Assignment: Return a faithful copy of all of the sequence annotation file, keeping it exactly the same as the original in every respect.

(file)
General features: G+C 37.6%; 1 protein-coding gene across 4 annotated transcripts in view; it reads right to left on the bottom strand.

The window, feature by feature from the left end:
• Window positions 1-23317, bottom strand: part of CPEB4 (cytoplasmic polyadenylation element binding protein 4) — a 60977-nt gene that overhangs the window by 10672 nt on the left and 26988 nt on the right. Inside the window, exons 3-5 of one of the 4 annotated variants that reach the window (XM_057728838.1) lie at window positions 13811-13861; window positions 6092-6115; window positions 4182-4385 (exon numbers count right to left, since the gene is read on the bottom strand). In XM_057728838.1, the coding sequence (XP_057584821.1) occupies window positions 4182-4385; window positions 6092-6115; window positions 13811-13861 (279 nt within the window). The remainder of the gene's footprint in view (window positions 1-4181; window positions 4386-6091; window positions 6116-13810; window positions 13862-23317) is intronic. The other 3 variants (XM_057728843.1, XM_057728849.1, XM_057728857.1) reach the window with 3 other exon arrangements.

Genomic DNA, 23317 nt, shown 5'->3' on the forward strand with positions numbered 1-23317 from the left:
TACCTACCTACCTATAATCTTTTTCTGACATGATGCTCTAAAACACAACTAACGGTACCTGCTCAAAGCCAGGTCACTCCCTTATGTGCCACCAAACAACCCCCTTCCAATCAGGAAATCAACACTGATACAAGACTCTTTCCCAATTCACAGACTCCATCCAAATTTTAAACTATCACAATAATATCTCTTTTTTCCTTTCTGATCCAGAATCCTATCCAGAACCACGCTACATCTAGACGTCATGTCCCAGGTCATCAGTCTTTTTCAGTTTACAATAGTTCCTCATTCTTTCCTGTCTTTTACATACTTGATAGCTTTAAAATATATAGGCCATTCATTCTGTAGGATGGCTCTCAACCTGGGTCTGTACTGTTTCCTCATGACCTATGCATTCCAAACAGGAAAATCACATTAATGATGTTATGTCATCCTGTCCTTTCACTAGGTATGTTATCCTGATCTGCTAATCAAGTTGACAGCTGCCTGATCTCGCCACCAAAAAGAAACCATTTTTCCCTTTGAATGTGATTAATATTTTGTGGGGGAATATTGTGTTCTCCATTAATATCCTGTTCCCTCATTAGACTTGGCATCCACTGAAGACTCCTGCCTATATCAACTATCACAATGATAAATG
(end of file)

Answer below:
General features: G+C 37.6%; 1 protein-coding gene across 4 annotated transcripts in view; it reads right to left on the bottom strand.

The window, feature by feature from the left end:
• Window positions 1-23317, bottom strand: part of CPEB4 (cytoplasmic polyadenylation element binding protein 4) — a 60977-nt gene that overhangs the window by 10672 nt on the left and 26988 nt on the right. Inside the window, exons 3-5 of one of the 4 annotated variants that reach the window (XM_057728838.1) lie at window positions 13811-13861; window positions 6092-6115; window positions 4182-4385 (exon numbers count right to left, since the gene is read on the bottom strand). In XM_057728838.1, the coding sequence (XP_057584821.1) occupies window positions 4182-4385; window positions 6092-6115; window positions 13811-13861 (279 nt within the window). The remainder of the gene's footprint in view (window positions 1-4181; window positions 4386-6091; window positions 6116-13810; window positions 13862-23317) is intronic. The other 3 variants (XM_057728843.1, XM_057728849.1, XM_057728857.1) reach the window with 3 other exon arrangements.

Genomic DNA, 23317 nt, shown 5'->3' on the forward strand with positions numbered 1-23317 from the left:
TACCTACCTACCTATAATCTTTTTCTGACATGATGCTCTAAAACACAACTAACGGTACCTGCTCAAAGCCAGGTCACTCCCTTATGTGCCACCAAACAACCCCCTTCCAATCAGGAAATCAACACTGATACAAGACTCTTTCCCAATTCACAGACTCCATCCAAATTTTAAACTATCACAATAATATCTCTTTTTTCCTTTCTGATCCAGAATCCTATCCAGAACCACGCTACATCTAGACGTCATGTCCCAGGTCATCAGTCTTTTTCAGTTTACAATAGTTCCTCATTCTTTCCTGTCTTTTACATACTTGATAGCTTTAAAATATATAGGCCATTCATTCTGTAGGATGGCTCTCAACCTGGGTCTGTACTGTTTCCTCATGACCTATGCATTCCAAACAGGAAAATCACATTAATGATGTTATGTCATCCTGTCCTTTCACTAGGTATGTTATCCTGATCTGCTAATCAAGTTGACAGCTGCCTGATCTCGCCACCAAAAAGAAACCATTTTTCCCTTTGAATGTGATTAATATTTTGTGGGGGAATATTGTGTTCTCCATTAATATCCTGTTCCCTCATTAGACTTGGCATCCACTGAAGACTCCTGCCTATATCAACTATCACAATGATAAATG